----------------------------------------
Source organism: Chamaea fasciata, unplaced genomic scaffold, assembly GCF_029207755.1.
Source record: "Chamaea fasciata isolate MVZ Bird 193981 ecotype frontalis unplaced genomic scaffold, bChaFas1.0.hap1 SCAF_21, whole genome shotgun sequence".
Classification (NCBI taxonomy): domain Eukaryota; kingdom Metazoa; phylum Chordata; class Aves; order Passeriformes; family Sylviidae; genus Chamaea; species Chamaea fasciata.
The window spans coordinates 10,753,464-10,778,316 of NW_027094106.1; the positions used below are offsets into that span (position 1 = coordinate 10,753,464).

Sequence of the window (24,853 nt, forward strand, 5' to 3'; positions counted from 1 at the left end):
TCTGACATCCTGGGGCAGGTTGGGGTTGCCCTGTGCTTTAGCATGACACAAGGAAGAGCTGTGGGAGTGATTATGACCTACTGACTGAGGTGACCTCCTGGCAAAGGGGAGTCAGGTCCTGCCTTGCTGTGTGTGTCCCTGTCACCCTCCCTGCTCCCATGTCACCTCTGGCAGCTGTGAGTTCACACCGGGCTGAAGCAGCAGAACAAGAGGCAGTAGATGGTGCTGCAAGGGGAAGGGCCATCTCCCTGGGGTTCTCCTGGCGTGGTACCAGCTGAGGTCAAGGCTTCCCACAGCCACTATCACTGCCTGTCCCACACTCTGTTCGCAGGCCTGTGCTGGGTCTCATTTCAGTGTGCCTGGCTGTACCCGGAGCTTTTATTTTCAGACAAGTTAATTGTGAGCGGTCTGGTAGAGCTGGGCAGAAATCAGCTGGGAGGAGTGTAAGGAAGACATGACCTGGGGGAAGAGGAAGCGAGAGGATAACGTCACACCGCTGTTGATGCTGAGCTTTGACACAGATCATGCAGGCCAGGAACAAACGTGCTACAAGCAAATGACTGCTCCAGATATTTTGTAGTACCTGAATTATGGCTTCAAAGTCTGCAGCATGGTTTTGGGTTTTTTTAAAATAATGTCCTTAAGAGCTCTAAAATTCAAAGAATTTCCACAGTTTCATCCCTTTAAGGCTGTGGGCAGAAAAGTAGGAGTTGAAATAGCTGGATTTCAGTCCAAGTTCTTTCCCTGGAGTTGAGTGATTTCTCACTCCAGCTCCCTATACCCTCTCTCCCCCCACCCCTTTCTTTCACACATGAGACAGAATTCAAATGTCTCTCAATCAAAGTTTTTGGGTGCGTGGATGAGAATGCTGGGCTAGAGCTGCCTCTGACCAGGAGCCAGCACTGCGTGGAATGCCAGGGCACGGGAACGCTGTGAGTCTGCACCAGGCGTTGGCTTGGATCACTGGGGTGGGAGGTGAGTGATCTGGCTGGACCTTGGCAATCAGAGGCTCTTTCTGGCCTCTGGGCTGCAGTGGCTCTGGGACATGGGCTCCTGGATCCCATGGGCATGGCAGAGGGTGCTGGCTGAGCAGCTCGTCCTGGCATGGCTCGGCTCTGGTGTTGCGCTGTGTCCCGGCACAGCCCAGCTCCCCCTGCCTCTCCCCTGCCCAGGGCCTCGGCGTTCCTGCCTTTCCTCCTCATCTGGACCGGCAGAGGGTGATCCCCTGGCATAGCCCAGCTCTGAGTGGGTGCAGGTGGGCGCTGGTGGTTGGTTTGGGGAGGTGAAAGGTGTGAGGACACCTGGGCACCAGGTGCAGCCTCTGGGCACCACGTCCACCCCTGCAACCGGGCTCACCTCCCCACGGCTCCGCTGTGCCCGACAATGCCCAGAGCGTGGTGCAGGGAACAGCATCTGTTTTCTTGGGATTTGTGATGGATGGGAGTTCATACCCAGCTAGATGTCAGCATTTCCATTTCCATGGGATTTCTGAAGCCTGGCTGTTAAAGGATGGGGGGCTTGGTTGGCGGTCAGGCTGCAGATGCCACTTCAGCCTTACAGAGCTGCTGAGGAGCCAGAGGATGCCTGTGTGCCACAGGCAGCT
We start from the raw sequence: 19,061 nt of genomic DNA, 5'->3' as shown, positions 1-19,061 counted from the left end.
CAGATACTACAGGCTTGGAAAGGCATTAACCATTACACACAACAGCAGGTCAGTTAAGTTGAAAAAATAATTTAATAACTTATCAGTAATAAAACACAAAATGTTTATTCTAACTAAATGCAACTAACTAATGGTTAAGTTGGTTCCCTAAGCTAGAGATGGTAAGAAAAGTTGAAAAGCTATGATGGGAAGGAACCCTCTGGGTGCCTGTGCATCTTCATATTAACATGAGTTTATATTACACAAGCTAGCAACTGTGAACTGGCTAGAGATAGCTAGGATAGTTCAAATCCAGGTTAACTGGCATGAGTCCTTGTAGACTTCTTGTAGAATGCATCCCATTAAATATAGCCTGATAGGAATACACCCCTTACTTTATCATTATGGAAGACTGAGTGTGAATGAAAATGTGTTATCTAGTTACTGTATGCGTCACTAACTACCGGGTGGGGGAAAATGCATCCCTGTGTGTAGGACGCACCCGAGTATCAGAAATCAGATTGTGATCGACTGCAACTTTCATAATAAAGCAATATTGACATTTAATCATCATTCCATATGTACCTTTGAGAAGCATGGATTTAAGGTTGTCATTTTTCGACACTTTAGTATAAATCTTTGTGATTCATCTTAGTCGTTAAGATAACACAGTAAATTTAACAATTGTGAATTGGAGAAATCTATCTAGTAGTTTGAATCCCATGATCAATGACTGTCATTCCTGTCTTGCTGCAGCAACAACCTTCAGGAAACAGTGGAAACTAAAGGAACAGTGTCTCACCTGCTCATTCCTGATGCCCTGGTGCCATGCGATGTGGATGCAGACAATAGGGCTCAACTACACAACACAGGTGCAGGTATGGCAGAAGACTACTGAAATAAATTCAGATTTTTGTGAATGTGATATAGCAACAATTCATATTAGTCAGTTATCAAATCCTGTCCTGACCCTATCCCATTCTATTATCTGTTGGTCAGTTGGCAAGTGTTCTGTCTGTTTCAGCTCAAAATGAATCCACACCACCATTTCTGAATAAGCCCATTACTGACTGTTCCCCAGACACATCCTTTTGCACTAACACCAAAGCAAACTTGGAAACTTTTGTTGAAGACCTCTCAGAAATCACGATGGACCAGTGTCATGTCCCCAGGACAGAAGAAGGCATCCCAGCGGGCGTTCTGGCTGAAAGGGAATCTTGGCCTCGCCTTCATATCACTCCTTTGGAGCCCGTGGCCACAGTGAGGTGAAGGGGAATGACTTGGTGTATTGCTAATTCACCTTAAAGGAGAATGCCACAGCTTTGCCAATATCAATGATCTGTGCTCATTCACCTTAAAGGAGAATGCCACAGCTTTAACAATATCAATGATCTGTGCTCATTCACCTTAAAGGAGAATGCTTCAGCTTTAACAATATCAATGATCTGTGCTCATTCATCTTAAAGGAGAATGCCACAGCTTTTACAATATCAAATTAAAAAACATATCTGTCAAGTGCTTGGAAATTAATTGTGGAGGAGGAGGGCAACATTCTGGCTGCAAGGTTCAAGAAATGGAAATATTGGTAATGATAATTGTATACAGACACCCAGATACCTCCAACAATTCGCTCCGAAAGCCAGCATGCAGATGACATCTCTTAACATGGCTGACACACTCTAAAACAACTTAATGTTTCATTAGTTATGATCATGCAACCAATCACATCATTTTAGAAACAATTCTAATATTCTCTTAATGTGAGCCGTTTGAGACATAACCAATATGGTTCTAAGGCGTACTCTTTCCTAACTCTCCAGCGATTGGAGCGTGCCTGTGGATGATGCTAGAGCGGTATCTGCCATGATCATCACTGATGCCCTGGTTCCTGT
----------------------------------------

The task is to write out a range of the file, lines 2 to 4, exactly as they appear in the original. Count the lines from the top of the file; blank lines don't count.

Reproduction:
Source record: "Chamaea fasciata isolate MVZ Bird 193981 ecotype frontalis unplaced genomic scaffold, bChaFas1.0.hap1 SCAF_21, whole genome shotgun sequence".
Classification (NCBI taxonomy): domain Eukaryota; kingdom Metazoa; phylum Chordata; class Aves; order Passeriformes; family Sylviidae; genus Chamaea; species Chamaea fasciata.
The window spans coordinates 10,753,464-10,778,316 of NW_027094106.1; the positions used below are offsets into that span (position 1 = coordinate 10,753,464).